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Boris' dilemma

(25 Posts)
stillrocking Wed 15-Jun-16 00:35:32

Ok. Rewind to the start of campaigning and Boris deliberately took some time to deliberate and think about which camp he was going to support. He stalled the announcement and talked about how much he had needed to think about it. In fact, he'd spent about a year dithering. This obviously suggests that he could see arguments for both sides. Fast forward to today and he refuses to acknowledge that there are any potential benefits to remaining---- and the decision is clear cut and obvious. How short does he think our memories are?! I'd respect him a lot more if he was more honest about this but is still think he was a career minded tit with no convictions at all in reality.

shinytorch2 Wed 15-Jun-16 02:37:37

Add David Cameron (we will thrive outside the EU - speech to CBI 2015 ) and Jeremy Corbyn (eurosceptic all his life) to the list. Neither side is without its careerists!

Mistigri Wed 15-Jun-16 06:37:52

Not to mention his 180 degree about turn on the subject of Turkey.

This is worth a read - the great EU debate in which Boris Johnson takes on a certain ... Boris Johnson:

tompride.wordpress.com/2016/05/28/the-great-eu-debate-boris-johnson-vs-boris-johnson/

I have no doubt that there are leave campaigners who are sincere in their beliefs, but Boris is not one of them - he is the biggest opportunist and con man in modern British politics.

Mistigri Wed 15-Jun-16 06:41:34

I agree to a certain extent that Cameron has been guilty of using the EU for domestic political gain, but I think he is probably sincere in his belief that remaining in the EU is best for the UK.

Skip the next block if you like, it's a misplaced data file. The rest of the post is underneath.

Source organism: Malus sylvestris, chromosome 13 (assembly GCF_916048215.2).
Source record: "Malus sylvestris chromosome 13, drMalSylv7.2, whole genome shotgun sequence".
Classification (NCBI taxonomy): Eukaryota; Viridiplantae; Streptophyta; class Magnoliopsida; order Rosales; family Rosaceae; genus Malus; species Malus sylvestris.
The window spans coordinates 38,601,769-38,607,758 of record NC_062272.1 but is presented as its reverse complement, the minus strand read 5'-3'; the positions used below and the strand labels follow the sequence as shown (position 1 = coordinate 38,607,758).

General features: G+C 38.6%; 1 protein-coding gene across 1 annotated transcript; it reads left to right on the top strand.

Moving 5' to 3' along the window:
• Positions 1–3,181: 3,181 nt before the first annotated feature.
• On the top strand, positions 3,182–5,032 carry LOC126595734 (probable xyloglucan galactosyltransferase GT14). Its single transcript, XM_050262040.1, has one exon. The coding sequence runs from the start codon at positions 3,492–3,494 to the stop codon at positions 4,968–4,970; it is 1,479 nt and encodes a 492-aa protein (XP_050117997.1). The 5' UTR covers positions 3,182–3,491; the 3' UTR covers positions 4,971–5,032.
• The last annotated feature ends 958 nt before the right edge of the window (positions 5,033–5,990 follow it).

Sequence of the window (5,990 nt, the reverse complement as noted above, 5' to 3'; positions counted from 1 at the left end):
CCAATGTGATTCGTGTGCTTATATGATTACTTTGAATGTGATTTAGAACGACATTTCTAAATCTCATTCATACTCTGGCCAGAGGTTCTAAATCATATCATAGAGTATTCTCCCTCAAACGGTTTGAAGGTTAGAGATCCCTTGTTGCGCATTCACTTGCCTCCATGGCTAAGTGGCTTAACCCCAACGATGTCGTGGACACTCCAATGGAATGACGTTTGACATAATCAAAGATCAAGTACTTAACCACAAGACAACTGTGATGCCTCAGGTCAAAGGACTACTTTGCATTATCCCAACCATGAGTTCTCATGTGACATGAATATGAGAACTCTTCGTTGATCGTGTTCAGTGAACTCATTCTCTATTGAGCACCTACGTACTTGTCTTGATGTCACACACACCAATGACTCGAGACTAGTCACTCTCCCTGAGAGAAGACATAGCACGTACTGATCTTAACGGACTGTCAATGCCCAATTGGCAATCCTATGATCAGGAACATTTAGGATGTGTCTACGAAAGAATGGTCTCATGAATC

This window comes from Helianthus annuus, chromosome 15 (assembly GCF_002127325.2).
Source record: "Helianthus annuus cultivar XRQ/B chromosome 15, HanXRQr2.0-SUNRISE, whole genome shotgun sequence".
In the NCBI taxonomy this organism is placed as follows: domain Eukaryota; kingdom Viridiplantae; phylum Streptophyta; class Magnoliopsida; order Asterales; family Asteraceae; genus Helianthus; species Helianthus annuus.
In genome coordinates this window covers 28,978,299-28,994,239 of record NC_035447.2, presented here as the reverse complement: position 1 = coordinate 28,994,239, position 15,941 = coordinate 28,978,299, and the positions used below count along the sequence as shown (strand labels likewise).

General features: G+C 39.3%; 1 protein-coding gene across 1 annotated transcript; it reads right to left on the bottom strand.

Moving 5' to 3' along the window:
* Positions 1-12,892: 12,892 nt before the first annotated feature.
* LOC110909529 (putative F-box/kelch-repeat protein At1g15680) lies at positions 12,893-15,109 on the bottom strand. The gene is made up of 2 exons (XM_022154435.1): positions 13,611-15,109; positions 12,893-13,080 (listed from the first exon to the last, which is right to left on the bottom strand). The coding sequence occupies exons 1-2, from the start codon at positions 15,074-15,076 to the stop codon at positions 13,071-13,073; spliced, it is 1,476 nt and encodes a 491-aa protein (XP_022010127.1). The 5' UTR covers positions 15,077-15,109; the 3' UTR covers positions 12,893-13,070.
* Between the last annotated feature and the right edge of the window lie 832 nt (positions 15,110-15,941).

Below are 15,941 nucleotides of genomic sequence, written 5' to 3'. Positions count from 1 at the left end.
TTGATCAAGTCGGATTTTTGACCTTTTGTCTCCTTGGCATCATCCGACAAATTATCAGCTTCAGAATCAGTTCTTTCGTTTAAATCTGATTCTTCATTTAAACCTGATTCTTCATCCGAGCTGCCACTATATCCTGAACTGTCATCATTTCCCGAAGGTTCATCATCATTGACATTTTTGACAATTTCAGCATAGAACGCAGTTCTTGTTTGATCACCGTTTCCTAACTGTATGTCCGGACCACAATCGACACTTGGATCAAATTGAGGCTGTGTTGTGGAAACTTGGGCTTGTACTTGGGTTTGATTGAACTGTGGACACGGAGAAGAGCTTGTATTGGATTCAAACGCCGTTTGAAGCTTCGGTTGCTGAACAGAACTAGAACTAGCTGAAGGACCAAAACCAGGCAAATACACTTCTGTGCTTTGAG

As for Corbyn, it would astonish me if his current position - unenthusiastic about the EU, but even more unenthusiastic about the alternative - was not sincere. It's certainly not for political gain, as it's clear that Labour would have been better off sitting out the referendum and leaving the Tories to slug it out.

timetobackout Wed 15-Jun-16 06:58:49

If Corbyn was still on the back benches he would be voting to leave as he did in 1975 and opposing the Maastricht and Lisbon treaties in the Hoc.As the overwhelming majority of his Shadow cabinet colleagues support Remain for the sake of party unity he has to offer his tepid support. This not a criticism just a reality of political life.As for the suggestion that Labour the second biggest party should not offer its views on such an important matter but 'sit it out' is bizarre .

ReallyTired Wed 15-Jun-16 07:15:02

The majority of leave people can see advantages to the EU. They are not totally adverse to global cooperation. Cameron had failed abysmally to get any kind of reform which is sad.

The benefits of a single market are not worth us giving up control of immigration, tax policy for. Even if we have to pay tariffs on goods we export to EU there will be other savings. We can have tax policies to suit our nation. We will be able to choose our laws democratically.

Saying that there will be a bonfire of employee rights is stupid. For example the U.K. Has more generous maternity leave than a lot of EU countries. Why does the remain campaign think that anti discrimation laws would be scrapped by elected MPs? Do the remain campaign really think do little of the competance of the U.K. to self govern?

In ITV debate the remain campaigners ended up making personal attacks on Boris rather than making a clear case for the advantages of remaining.

Mistigri Wed 15-Jun-16 09:30:22

The idea that the UK does not control its tax policy is simply bizarre, or perhaps just bizarrely uninformed. EU influence over the UK's fiscal and monetary policy is very minor and is limited primarily to harmonisation of sales tax rates (minimum rate of VAT - and the UK rate is over the minimum btw).

JassyRadlett Wed 15-Jun-16 09:36:34

Saying that there will be a bonfire of employee rights is stupid. For example the U.K. Has more generous maternity leave than a lot of EU countries. Why does the remain campaign think that anti discrimation laws would be scrapped by elected MPs?